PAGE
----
Thursday 10 December 2009

The Once and Future King

We have been here before in the cycles of our history, the fag end of yet another Labour government, ever deeper into incompetence and mismanagement, ever deeper into debt. It has been proved time and again that these people are simply not fit for government; they never will be. They left the country in a mess in 1951, in 1970 and again in1979, but this is nothing compared with the horrendous mess that will be left by Brown and co.

Indeed, though still months short of a general election, it is doubtful if we have a ‘government’ any longer in the meaningful sense of the term, people who are willing and able to face up to the problems of the nation, the very real problems before us. No, we do not have a government, we have a party machine determined to hold on to power at all hazards, no matter the damage that is caused.

We have a Prime Minister, if we can call him that, the most ludicrously incompetent in our history, fiddling like Nero, pretending that the debt crisis, the horrendous debt crisis that he is responsible for, can be met with ‘efficiency savings’. He will by these means, save £3 billion, while a Golden Palace is spun out of the £655 billion that remains. Oh, what palliative treatment we will need when Nero is finally driven protesting from the stage and the New Labour circus is over. What an artist will die in Brown. What an artist indeed.

A new style of leadership is needed, a new form of government, altogether more sober and more realistic. What better model than Henry VII, the first Tudor, the five hundredth anniversary of whose death came this year? His reign had none of the drama of Henry VIII; none of the frustrated promise of Edward VI; none of the tragedy of Bloody Mary and none of the glory of Elizabeth. No, but he was still the smartest and shrewdest of them all. A careful manager, a founder of the modern English state, a believer in financial responsibility and political stability, a man who recognised that military adventures, adventures beyond our capacity, were bad for business, bad for security and bad for stability. Yes, a smart man, a shrewd man, a careful man. Altogether the best example for the difficult times ahead.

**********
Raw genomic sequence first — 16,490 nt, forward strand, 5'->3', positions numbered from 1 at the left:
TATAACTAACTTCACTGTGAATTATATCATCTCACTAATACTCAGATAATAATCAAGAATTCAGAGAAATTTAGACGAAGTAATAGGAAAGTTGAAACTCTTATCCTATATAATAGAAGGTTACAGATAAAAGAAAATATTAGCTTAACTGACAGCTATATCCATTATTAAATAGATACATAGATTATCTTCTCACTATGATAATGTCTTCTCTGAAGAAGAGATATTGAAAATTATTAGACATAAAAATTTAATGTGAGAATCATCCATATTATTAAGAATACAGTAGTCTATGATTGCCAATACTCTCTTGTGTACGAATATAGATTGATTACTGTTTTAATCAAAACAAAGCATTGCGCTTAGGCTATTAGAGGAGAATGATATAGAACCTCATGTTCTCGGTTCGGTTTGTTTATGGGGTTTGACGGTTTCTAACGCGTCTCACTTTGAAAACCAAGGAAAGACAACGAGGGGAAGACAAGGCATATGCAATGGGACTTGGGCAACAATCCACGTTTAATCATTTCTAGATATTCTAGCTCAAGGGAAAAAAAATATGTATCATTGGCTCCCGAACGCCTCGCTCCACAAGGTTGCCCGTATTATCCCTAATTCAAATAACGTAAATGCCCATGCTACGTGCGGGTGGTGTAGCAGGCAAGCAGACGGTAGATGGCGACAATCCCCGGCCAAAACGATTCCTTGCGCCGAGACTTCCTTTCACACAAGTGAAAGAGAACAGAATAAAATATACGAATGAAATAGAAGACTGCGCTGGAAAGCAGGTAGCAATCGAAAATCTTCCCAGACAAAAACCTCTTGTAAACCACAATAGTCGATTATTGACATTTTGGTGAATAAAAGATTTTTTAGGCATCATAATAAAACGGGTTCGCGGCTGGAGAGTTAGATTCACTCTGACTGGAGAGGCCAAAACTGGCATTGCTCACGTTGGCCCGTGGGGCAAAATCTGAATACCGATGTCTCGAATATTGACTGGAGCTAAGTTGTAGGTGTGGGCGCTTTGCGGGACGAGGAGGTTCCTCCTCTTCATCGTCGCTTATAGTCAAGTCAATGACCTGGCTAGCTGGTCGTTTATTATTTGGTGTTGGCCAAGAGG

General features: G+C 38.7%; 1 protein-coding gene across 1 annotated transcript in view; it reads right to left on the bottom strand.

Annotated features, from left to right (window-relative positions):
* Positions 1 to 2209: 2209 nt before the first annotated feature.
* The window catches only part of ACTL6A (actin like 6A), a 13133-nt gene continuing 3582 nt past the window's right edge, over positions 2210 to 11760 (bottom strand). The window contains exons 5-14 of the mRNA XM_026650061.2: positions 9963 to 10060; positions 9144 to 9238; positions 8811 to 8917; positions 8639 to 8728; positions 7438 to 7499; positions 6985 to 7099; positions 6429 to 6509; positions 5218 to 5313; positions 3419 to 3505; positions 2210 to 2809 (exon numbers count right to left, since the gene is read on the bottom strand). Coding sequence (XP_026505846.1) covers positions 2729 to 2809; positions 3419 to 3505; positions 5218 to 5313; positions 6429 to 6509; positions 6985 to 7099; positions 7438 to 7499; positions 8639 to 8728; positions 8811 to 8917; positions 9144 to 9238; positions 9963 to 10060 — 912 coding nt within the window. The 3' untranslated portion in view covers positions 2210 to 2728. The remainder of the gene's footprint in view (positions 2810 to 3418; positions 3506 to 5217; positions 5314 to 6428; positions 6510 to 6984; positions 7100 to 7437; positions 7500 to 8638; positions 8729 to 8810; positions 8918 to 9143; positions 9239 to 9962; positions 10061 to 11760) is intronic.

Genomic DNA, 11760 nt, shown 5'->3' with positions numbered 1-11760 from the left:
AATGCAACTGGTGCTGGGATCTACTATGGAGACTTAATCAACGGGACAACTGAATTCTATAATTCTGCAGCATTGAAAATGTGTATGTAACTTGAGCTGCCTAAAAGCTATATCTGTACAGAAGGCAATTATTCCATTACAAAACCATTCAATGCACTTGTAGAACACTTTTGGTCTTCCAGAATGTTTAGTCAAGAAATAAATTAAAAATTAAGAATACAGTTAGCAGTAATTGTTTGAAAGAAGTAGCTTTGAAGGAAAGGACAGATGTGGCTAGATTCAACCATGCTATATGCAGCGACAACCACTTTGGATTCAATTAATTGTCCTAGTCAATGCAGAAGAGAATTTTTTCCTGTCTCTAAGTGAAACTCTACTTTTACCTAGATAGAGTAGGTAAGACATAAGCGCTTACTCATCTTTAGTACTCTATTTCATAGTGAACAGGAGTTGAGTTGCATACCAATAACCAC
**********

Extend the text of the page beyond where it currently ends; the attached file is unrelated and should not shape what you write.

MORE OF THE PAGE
1. Interesting post. Surely, the most effective political billboard ever was a picture of a dole queue in 1978 with the words 'Labour isn't working' beneath it.

  2. Spot on as usual with both the politics and the historical analogies Ana; but wasn't Henry also a usurper with only the most tenuous of claims to the throne?

    I wonder if that's how the Grauniad will depict Dave Cameron after he wins the next election...

  3. I think it probably was, WTR

    Yes, he was, RTK. He was far from the most glamarous or appealing king in English history, but he represents the down to earth realism that we so badly need for the times ahead. Well, who knows. :-))